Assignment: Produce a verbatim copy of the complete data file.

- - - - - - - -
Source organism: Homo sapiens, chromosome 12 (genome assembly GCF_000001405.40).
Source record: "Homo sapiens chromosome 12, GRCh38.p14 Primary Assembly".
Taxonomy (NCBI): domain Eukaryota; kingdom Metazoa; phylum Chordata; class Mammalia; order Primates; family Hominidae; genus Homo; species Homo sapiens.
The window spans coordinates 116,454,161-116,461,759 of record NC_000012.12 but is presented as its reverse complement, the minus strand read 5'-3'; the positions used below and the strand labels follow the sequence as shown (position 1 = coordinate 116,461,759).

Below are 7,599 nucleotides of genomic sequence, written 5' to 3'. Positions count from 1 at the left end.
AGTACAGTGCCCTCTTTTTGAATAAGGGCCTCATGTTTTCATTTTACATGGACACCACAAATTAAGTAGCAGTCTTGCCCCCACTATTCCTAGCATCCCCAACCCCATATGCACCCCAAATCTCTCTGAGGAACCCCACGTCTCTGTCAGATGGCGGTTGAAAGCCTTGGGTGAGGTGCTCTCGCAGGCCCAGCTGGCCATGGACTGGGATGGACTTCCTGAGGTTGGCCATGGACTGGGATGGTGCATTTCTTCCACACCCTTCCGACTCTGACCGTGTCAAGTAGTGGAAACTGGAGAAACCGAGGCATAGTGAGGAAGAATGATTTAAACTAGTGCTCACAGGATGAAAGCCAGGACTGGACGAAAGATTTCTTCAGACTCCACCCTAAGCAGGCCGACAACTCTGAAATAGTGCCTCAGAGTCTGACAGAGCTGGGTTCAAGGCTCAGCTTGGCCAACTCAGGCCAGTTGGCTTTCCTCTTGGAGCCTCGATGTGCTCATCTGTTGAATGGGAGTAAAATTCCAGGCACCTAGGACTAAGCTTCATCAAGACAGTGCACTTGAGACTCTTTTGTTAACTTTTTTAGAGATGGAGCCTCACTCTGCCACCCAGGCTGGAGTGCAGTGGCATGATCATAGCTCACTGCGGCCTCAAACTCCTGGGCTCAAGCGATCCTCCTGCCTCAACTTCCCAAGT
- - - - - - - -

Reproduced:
Source organism: Homo sapiens, chromosome 12 (genome assembly GCF_000001405.40).
Source record: "Homo sapiens chromosome 12, GRCh38.p14 Primary Assembly".
Taxonomy (NCBI): domain Eukaryota; kingdom Metazoa; phylum Chordata; class Mammalia; order Primates; family Hominidae; genus Homo; species Homo sapiens.
The window spans coordinates 116,454,161-116,461,759 of record NC_000012.12 but is presented as its reverse complement, the minus strand read 5'-3'; the positions used below and the strand labels follow the sequence as shown (position 1 = coordinate 116,461,759).

Below are 7,599 nucleotides of genomic sequence, written 5' to 3'. Positions count from 1 at the left end.
AGTACAGTGCCCTCTTTTTGAATAAGGGCCTCATGTTTTCATTTTACATGGACACCACAAATTAAGTAGCAGTCTTGCCCCCACTATTCCTAGCATCCCCAACCCCATATGCACCCCAAATCTCTCTGAGGAACCCCACGTCTCTGTCAGATGGCGGTTGAAAGCCTTGGGTGAGGTGCTCTCGCAGGCCCAGCTGGCCATGGACTGGGATGGACTTCCTGAGGTTGGCCATGGACTGGGATGGTGCATTTCTTCCACACCCTTCCGACTCTGACCGTGTCAAGTAGTGGAAACTGGAGAAACCGAGGCATAGTGAGGAAGAATGATTTAAACTAGTGCTCACAGGATGAAAGCCAGGACTGGACGAAAGATTTCTTCAGACTCCACCCTAAGCAGGCCGACAACTCTGAAATAGTGCCTCAGAGTCTGACAGAGCTGGGTTCAAGGCTCAGCTTGGCCAACTCAGGCCAGTTGGCTTTCCTCTTGGAGCCTCGATGTGCTCATCTGTTGAATGGGAGTAAAATTCCAGGCACCTAGGACTAAGCTTCATCAAGACAGTGCACTTGAGACTCTTTTGTTAACTTTTTTAGAGATGGAGCCTCACTCTGCCACCCAGGCTGGAGTGCAGTGGCATGATCATAGCTCACTGCGGCCTCAAACTCCTGGGCTCAAGCGATCCTCCTGCCTCAACTTCCCAAGT